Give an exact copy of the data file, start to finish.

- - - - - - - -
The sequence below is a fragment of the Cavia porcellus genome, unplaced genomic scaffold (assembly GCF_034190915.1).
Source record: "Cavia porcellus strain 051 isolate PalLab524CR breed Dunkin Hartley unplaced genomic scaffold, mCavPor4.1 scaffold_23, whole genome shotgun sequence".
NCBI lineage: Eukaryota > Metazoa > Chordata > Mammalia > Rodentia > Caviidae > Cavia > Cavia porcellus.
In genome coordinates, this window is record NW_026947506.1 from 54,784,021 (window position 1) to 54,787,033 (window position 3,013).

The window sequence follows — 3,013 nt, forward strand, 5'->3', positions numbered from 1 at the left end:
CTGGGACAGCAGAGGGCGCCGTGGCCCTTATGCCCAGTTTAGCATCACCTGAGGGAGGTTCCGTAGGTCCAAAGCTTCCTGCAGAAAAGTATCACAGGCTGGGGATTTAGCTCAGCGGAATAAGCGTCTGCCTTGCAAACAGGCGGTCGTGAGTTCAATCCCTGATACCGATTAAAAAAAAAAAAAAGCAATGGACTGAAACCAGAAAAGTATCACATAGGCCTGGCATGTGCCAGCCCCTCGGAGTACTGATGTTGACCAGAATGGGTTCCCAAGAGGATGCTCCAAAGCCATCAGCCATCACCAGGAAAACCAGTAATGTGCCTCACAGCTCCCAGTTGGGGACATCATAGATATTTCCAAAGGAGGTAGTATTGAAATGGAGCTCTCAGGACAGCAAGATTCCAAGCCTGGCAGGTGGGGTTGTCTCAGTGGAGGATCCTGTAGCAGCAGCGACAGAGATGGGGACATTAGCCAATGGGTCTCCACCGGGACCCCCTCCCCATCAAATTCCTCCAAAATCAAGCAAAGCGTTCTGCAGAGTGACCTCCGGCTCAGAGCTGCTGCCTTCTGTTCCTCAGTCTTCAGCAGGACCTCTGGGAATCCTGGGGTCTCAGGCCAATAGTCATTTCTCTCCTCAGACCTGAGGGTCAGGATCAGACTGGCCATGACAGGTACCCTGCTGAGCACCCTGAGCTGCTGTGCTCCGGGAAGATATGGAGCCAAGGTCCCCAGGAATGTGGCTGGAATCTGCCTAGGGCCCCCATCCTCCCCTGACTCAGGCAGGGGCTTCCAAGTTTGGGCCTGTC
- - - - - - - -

The sequence below is a fragment of the Cavia porcellus genome, unplaced genomic scaffold (assembly GCF_034190915.1).
Source record: "Cavia porcellus strain 051 isolate PalLab524CR breed Dunkin Hartley unplaced genomic scaffold, mCavPor4.1 scaffold_23, whole genome shotgun sequence".
NCBI lineage: Eukaryota > Metazoa > Chordata > Mammalia > Rodentia > Caviidae > Cavia > Cavia porcellus.
In genome coordinates, this window is record NW_026947506.1 from 54,784,021 (window position 1) to 54,787,033 (window position 3,013).

The window sequence follows — 3,013 nt, forward strand, 5'->3', positions numbered from 1 at the left end:
CTGGGACAGCAGAGGGCGCCGTGGCCCTTATGCCCAGTTTAGCATCACCTGAGGGAGGTTCCGTAGGTCCAAAGCTTCCTGCAGAAAAGTATCACAGGCTGGGGATTTAGCTCAGCGGAATAAGCGTCTGCCTTGCAAACAGGCGGTCGTGAGTTCAATCCCTGATACCGATTAAAAAAAAAAAAAAGCAATGGACTGAAACCAGAAAAGTATCACATAGGCCTGGCATGTGCCAGCCCCTCGGAGTACTGATGTTGACCAGAATGGGTTCCCAAGAGGATGCTCCAAAGCCATCAGCCATCACCAGGAAAACCAGTAATGTGCCTCACAGCTCCCAGTTGGGGACATCATAGATATTTCCAAAGGAGGTAGTATTGAAATGGAGCTCTCAGGACAGCAAGATTCCAAGCCTGGCAGGTGGGGTTGTCTCAGTGGAGGATCCTGTAGCAGCAGCGACAGAGATGGGGACATTAGCCAATGGGTCTCCACCGGGACCCCCTCCCCATCAAATTCCTCCAAAATCAAGCAAAGCGTTCTGCAGAGTGACCTCCGGCTCAGAGCTGCTGCCTTCTGTTCCTCAGTCTTCAGCAGGACCTCTGGGAATCCTGGGGTCTCAGGCCAATAGTCATTTCTCTCCTCAGACCTGAGGGTCAGGATCAGACTGGCCATGACAGGTACCCTGCTGAGCACCCTGAGCTGCTGTGCTCCGGGAAGATATGGAGCCAAGGTCCCCAGGAATGTGGCTGGAATCTGCCTAGGGCCCCCATCCTCCCCTGACTCAGGCAGGGGCTTCCAAGTTTGGGCCTGTC